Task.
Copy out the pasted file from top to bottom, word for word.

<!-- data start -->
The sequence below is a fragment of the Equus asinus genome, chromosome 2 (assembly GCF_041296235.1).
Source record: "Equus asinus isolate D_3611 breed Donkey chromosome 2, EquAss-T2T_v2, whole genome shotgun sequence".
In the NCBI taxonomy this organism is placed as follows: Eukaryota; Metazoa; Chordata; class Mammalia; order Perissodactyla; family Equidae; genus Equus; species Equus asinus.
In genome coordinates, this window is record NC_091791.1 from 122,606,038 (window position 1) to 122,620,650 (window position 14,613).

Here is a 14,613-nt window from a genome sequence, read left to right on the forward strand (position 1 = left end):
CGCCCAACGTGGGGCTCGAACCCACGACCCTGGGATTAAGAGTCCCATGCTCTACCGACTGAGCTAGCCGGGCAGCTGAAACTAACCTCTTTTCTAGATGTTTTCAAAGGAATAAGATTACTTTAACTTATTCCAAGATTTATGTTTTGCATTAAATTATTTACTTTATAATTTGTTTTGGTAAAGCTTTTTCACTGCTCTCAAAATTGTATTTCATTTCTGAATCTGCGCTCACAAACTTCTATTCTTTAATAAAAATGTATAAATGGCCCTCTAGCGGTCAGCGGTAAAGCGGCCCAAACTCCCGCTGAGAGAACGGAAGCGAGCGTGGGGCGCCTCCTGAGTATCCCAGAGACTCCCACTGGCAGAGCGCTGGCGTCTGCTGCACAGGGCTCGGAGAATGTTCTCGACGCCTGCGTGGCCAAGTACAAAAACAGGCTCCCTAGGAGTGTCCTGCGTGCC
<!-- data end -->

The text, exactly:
The sequence below is a fragment of the Equus asinus genome, chromosome 2 (assembly GCF_041296235.1).
Source record: "Equus asinus isolate D_3611 breed Donkey chromosome 2, EquAss-T2T_v2, whole genome shotgun sequence".
In the NCBI taxonomy this organism is placed as follows: Eukaryota; Metazoa; Chordata; class Mammalia; order Perissodactyla; family Equidae; genus Equus; species Equus asinus.
In genome coordinates, this window is record NC_091791.1 from 122,606,038 (window position 1) to 122,620,650 (window position 14,613).

Here is a 14,613-nt window from a genome sequence, read left to right on the forward strand (position 1 = left end):
CGCCCAACGTGGGGCTCGAACCCACGACCCTGGGATTAAGAGTCCCATGCTCTACCGACTGAGCTAGCCGGGCAGCTGAAACTAACCTCTTTTCTAGATGTTTTCAAAGGAATAAGATTACTTTAACTTATTCCAAGATTTATGTTTTGCATTAAATTATTTACTTTATAATTTGTTTTGGTAAAGCTTTTTCACTGCTCTCAAAATTGTATTTCATTTCTGAATCTGCGCTCACAAACTTCTATTCTTTAATAAAAATGTATAAATGGCCCTCTAGCGGTCAGCGGTAAAGCGGCCCAAACTCCCGCTGAGAGAACGGAAGCGAGCGTGGGGCGCCTCCTGAGTATCCCAGAGACTCCCACTGGCAGAGCGCTGGCGTCTGCTGCACAGGGCTCGGAGAATGTTCTCGACGCCTGCGTGGCCAAGTACAAAAACAGGCTCCCTAGGAGTGTCCTGCGTGCC